WASDE Reports Reflect Lower Corn & Bean Production

One of the more pivotal reports of the growing season was released Monday, and showed higher prices, lower yields and production – that’s the bottom line on the latest crop reports from USDA. Corn and soybean yields and production as expected are off in USDA’s first survey-based crop reports this season. World Ag Outlook Board Chair Gerald Bange says the soybean forecast was off 165-million bushels – corn 187-million bushels from the July forecast…

“Corn came in at 154.4 bushels per acre, that is down 2.1 bushels from what we previously thought. Soybeans came in at 42.6 bushels per acre, down 1.9 bushels. Plus in the case of soybeans they did reduce the estimate of harvested acres by about 500,000.”

Putting soybean production at nearly 3.3-billion bushels – still up eight-percent from a year ago – and corn at almost 13.8-billion – up 28-percent versus last year’s drought-ravaged crop. And the resulting tighter supplies has moved prices higher. Bange on corn…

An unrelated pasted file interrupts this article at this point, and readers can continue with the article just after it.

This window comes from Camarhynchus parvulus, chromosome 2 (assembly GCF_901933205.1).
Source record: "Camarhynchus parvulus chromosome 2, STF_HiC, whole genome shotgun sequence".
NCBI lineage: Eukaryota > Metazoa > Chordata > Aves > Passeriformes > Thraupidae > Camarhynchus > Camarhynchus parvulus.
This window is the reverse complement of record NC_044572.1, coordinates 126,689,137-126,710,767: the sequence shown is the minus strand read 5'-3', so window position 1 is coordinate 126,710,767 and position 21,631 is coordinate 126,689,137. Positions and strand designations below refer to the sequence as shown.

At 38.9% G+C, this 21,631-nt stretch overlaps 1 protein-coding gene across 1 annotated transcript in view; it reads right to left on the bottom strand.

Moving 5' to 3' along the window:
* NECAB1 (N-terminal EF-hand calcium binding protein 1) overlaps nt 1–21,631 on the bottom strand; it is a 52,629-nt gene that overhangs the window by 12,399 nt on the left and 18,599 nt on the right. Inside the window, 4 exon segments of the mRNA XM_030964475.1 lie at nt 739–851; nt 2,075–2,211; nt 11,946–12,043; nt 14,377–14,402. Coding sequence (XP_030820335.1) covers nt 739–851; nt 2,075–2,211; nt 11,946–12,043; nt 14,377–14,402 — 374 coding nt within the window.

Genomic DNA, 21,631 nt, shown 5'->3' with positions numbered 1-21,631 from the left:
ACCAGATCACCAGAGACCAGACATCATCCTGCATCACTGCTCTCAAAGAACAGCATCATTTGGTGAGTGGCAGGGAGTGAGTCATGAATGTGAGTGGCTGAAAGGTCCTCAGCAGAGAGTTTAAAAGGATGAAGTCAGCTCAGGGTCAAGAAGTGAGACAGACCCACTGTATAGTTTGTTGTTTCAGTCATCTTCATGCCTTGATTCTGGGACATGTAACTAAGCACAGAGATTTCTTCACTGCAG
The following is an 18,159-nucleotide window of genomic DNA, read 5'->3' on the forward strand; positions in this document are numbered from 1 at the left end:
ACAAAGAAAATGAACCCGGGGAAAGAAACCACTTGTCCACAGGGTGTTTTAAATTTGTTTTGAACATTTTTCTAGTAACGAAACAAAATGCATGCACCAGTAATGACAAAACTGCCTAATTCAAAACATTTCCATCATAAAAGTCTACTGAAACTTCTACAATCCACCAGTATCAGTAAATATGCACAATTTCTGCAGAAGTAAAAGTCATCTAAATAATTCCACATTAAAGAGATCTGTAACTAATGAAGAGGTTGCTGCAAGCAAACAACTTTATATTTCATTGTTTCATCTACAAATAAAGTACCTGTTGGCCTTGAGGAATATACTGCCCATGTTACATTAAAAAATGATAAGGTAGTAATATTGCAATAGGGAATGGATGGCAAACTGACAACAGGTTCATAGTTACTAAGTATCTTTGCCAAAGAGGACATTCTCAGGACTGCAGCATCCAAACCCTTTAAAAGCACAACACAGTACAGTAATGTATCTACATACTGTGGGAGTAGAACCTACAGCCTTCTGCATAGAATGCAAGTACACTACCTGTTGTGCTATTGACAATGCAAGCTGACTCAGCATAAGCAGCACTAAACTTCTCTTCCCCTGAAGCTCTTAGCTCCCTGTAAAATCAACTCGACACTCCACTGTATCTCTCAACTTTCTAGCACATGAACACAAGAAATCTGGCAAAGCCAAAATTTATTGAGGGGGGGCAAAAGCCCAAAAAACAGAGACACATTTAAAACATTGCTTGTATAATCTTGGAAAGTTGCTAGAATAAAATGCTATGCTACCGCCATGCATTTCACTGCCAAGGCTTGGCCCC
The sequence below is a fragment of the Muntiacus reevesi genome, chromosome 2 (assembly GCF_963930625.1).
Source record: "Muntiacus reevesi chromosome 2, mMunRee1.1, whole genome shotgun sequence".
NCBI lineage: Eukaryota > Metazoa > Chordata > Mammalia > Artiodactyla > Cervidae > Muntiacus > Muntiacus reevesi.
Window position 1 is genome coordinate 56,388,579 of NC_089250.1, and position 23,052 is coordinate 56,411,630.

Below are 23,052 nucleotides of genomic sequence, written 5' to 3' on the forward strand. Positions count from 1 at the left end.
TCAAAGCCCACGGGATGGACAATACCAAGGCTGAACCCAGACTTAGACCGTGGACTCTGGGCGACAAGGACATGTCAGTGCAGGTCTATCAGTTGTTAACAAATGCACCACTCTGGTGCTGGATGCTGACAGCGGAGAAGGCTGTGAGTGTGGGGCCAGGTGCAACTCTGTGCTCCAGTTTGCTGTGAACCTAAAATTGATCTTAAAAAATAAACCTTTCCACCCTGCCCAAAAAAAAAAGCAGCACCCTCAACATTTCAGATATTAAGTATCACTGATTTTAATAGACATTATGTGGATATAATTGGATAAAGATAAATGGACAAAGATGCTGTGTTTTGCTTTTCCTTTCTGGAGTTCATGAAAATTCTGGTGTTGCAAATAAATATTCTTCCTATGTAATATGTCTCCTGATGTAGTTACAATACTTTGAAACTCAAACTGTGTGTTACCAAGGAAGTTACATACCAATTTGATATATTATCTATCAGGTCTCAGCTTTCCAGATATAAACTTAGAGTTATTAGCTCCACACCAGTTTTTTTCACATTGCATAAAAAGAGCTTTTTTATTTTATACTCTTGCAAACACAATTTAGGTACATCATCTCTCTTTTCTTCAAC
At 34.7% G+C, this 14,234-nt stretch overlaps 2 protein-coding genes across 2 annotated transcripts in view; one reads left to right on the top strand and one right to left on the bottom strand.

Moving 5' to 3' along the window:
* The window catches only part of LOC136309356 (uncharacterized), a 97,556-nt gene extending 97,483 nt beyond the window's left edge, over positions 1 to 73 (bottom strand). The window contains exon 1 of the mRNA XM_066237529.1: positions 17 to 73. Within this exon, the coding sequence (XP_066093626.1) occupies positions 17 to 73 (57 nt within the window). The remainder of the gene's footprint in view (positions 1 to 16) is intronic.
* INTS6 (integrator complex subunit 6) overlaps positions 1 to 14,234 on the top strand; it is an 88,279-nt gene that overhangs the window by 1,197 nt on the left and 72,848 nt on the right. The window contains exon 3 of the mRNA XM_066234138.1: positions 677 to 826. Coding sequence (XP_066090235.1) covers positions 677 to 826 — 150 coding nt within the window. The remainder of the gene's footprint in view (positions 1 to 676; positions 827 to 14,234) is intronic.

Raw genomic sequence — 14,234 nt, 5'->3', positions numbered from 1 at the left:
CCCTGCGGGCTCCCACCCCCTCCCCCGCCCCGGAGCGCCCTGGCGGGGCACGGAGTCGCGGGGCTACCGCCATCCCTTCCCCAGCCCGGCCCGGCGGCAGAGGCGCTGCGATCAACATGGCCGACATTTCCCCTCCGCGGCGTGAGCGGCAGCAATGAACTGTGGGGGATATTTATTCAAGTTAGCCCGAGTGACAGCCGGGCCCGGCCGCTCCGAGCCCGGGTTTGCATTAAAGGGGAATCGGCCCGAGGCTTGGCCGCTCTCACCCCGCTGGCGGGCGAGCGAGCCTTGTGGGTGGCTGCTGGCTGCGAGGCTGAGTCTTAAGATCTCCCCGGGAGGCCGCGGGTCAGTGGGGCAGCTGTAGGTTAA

“We are looking at $4.90 which is a stronger price and up 10 cents over our previous forecast. Somewhere between $4.50 and $5.30 a bushel for corn, at $4.90 that would be down considerably from the $6.95 recorded in 12-13. For soybeans, we are looking between $10.35 and $12.35, and increase of 60 cents on each end and gives us a price of $11.35.”

Down sharply from 14-40 in 2012-2013 – but still high enough to pressure U.S. exports – with competitors making up U.S. losses versus last month’s forecast – 65-million bushels for soybeans – 25-million for corn…

“We will see a lot of corn coming out of places such as the Ukraine. With regard to Brazil we are still seeing high competition with the carry over from last year. Our export forecast for 2013-14 is up 71%.”

And 5.3-percent for soybeans.

Separately – the 2013-2014 season-average wheat price is lowered 10-cents per bushel to seven-dollars even on larger world supplies that offset tighter domestic ones. U.S. Wheat exports are raised 25-million bushels on strong early season sales and stronger expected China imports. World production is set to hit a record 705-million tons.


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